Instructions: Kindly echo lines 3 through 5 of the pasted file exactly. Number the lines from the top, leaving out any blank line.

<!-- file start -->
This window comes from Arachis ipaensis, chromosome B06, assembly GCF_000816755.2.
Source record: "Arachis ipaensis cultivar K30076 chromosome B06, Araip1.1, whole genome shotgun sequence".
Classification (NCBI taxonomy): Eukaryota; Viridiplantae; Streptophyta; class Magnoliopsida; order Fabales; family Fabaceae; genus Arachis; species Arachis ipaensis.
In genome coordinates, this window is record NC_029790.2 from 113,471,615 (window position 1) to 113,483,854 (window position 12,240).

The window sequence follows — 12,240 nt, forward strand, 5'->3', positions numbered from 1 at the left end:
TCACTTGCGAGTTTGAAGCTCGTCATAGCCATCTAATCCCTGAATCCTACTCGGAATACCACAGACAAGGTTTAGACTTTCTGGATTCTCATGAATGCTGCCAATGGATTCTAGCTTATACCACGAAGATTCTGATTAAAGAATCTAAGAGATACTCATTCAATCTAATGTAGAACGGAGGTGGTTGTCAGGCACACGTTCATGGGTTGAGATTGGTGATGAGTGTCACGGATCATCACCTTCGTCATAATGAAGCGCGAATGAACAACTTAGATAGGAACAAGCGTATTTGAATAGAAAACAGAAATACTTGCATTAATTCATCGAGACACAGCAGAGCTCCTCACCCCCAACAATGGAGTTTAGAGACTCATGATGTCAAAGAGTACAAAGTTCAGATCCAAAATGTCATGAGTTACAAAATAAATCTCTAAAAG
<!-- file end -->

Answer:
Classification (NCBI taxonomy): Eukaryota; Viridiplantae; Streptophyta; class Magnoliopsida; order Fabales; family Fabaceae; genus Arachis; species Arachis ipaensis.
In genome coordinates, this window is record NC_029790.2 from 113,471,615 (window position 1) to 113,483,854 (window position 12,240).

The window sequence follows — 12,240 nt, forward strand, 5'->3', positions numbered from 1 at the left end: